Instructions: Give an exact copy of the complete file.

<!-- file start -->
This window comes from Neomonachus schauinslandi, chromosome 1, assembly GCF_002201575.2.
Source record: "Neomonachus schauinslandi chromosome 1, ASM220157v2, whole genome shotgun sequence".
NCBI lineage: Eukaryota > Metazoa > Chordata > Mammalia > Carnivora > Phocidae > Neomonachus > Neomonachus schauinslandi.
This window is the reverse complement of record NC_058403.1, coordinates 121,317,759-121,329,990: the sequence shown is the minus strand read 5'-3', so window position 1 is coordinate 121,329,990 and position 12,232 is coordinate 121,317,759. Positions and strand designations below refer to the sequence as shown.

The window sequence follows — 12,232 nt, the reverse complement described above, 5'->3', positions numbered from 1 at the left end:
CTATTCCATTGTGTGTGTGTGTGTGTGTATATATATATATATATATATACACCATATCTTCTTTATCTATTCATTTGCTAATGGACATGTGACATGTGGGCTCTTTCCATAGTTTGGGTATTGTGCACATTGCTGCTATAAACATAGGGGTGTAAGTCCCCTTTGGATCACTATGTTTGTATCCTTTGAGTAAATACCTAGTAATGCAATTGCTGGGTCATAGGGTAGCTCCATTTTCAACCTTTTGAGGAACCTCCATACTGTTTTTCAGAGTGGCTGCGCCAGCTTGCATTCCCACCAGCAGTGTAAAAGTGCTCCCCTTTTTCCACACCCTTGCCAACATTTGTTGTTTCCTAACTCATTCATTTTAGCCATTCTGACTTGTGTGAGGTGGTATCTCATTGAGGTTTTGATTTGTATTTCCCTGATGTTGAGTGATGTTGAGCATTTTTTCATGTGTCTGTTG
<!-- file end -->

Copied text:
This window comes from Neomonachus schauinslandi, chromosome 1, assembly GCF_002201575.2.
Source record: "Neomonachus schauinslandi chromosome 1, ASM220157v2, whole genome shotgun sequence".
NCBI lineage: Eukaryota > Metazoa > Chordata > Mammalia > Carnivora > Phocidae > Neomonachus > Neomonachus schauinslandi.
This window is the reverse complement of record NC_058403.1, coordinates 121,317,759-121,329,990: the sequence shown is the minus strand read 5'-3', so window position 1 is coordinate 121,329,990 and position 12,232 is coordinate 121,317,759. Positions and strand designations below refer to the sequence as shown.

The window sequence follows — 12,232 nt, the reverse complement described above, 5'->3', positions numbered from 1 at the left end:
CTATTCCATTGTGTGTGTGTGTGTGTGTATATATATATATATATATATACACCATATCTTCTTTATCTATTCATTTGCTAATGGACATGTGACATGTGGGCTCTTTCCATAGTTTGGGTATTGTGCACATTGCTGCTATAAACATAGGGGTGTAAGTCCCCTTTGGATCACTATGTTTGTATCCTTTGAGTAAATACCTAGTAATGCAATTGCTGGGTCATAGGGTAGCTCCATTTTCAACCTTTTGAGGAACCTCCATACTGTTTTTCAGAGTGGCTGCGCCAGCTTGCATTCCCACCAGCAGTGTAAAAGTGCTCCCCTTTTTCCACACCCTTGCCAACATTTGTTGTTTCCTAACTCATTCATTTTAGCCATTCTGACTTGTGTGAGGTGGTATCTCATTGAGGTTTTGATTTGTATTTCCCTGATGTTGAGTGATGTTGAGCATTTTTTCATGTGTCTGTTG